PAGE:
Is the Entertainment Book frugal?

It is that time of the year: nearly every organisation or workplace you are involved in seems to be selling those Entertainment Books for charity fundraisers.  It promises to include up to $20,000 worth of bargains.  But for a hardcore frugalista who rarely dines out, is it worth the $60 outlay?

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I have bought the Entertainment Book a few times, but more usually I have passed on the opportunity to buy it. I enjoy home cooked meals, and when I do eat out it is often at the same tried and true (good value) places.  Or with friends where I am not in control of the choice.  But this year I decided to help a families network at work sell the books.  I even went to the Entertainment Book launch.  So I decided to investigate to see if it was worth the $60 outlay.

At the Entertainment Book launch

At the Entertainment Book launch

My aim was to see if I could at least get my $60 back.

And the results? When used smartly, you will definitely recoup your $60 and much more.  Without even setting foot into a single restaurant.  But more likely than not over the course of a year I will dine out at least once (in fact, I already have), and when I do I know I will benefit from the discounts available for that as well.

Based on my investigations, here are some tips on how to get the best value (based on the Canberra Entertainment Book, but some of the examples will be generic).

Shopping

  • You can purchase wish gift cards at 5% discount. These can be used at Woolworths and for petrol at Caltex, and other shops including Big W, BWS etc. You can buy a card for up to $500 (i.e. you save $25 per card).  I just tried to buy one online and you can purchase up to 10 at a time, saving $250 (assuming you use it). I spent around $70/fortnight at Caltex, so I calculate this could save me around $120 over the course of a year alone.  And more when I use Woolworths or other partners.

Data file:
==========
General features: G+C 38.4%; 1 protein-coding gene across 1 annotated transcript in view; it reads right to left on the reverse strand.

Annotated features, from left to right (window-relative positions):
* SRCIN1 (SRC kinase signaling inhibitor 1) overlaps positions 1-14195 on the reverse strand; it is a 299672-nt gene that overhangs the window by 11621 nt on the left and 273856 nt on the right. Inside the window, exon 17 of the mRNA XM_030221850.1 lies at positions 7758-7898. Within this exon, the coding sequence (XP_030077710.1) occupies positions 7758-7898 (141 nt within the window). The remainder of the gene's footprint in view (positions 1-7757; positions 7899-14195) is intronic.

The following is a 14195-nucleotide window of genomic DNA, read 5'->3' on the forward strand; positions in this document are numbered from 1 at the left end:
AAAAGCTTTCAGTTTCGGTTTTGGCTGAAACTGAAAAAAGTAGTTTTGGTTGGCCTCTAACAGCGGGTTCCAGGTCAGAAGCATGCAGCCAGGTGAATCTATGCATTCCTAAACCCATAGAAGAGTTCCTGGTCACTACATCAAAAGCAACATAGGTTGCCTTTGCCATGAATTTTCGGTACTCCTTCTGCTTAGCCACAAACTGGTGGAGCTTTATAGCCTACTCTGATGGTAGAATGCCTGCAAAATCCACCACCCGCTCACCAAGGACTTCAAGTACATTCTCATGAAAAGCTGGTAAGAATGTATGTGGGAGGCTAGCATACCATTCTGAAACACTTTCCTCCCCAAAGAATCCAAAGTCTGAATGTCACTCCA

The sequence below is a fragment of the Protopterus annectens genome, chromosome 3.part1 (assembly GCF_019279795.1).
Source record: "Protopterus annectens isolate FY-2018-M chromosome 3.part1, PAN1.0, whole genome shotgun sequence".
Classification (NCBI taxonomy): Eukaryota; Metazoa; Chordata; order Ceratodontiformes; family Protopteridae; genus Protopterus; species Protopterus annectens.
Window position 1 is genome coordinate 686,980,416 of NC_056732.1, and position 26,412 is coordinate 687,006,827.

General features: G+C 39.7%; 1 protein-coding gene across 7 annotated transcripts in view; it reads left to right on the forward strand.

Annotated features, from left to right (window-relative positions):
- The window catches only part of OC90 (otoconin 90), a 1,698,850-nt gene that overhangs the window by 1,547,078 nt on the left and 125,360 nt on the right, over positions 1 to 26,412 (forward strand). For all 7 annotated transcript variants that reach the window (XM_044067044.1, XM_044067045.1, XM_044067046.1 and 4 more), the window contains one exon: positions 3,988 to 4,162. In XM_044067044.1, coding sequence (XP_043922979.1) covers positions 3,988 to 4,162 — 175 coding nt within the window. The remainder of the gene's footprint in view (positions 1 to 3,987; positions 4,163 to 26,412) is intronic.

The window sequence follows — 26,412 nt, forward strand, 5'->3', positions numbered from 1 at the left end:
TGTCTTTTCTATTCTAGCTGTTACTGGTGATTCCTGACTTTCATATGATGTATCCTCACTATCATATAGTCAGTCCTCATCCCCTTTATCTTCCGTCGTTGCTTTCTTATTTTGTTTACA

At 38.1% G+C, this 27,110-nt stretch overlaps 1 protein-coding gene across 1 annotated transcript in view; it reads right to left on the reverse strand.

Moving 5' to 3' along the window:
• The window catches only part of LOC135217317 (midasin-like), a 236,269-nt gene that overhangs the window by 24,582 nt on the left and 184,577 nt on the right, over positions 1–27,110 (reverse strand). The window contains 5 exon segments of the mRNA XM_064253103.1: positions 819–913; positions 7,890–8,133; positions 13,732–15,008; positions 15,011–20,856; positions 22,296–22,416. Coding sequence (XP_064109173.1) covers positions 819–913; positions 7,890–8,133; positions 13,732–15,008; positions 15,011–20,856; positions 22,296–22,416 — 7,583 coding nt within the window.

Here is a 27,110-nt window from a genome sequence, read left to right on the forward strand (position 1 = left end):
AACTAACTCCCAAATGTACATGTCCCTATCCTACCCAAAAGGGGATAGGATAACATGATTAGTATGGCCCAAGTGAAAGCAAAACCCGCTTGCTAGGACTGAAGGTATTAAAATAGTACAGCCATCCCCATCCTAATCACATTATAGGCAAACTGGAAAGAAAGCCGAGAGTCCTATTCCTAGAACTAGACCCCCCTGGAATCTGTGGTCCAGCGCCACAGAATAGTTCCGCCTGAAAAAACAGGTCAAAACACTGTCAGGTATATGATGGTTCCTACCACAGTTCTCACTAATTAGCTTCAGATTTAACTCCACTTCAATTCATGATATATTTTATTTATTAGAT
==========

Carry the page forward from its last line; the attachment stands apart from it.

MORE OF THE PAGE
• There are also other gift cards, including Big W and BWS, that are 5% off.  This is handy for Christmas or birthdays.
  • WISH-photoThe Entertainment Book provides the David Jones E-gift card at 10% off.  Being frugal, I rarely shop at David Jones (although I do love their food court, and they also have excellent customer service and quality), but once again this could be a good option for presents and/or if you want to buy something specific.  Their warranties on items are generally very good.
  • Chemist Warehouse will provide $10 off any purchase of $50 or more (there are three vouchers, so up to $30 saving in total).

Travel

  • When I registered my card online (which you need to do to activate it), I automatically received a $50 voucher from Virgin.
  • If you plan to travel domestically, you can also book Virgin flights and receive 5% discount, or buy Virgin giftcards at 5% discount.
  • Emirates also have great deals, including 5% discount of certain flights (Asia and Europe), and upgrades in certain circumstances.  They advertise they provide special deals to Entertainment Book customers, so I assume this must change over the course of the year.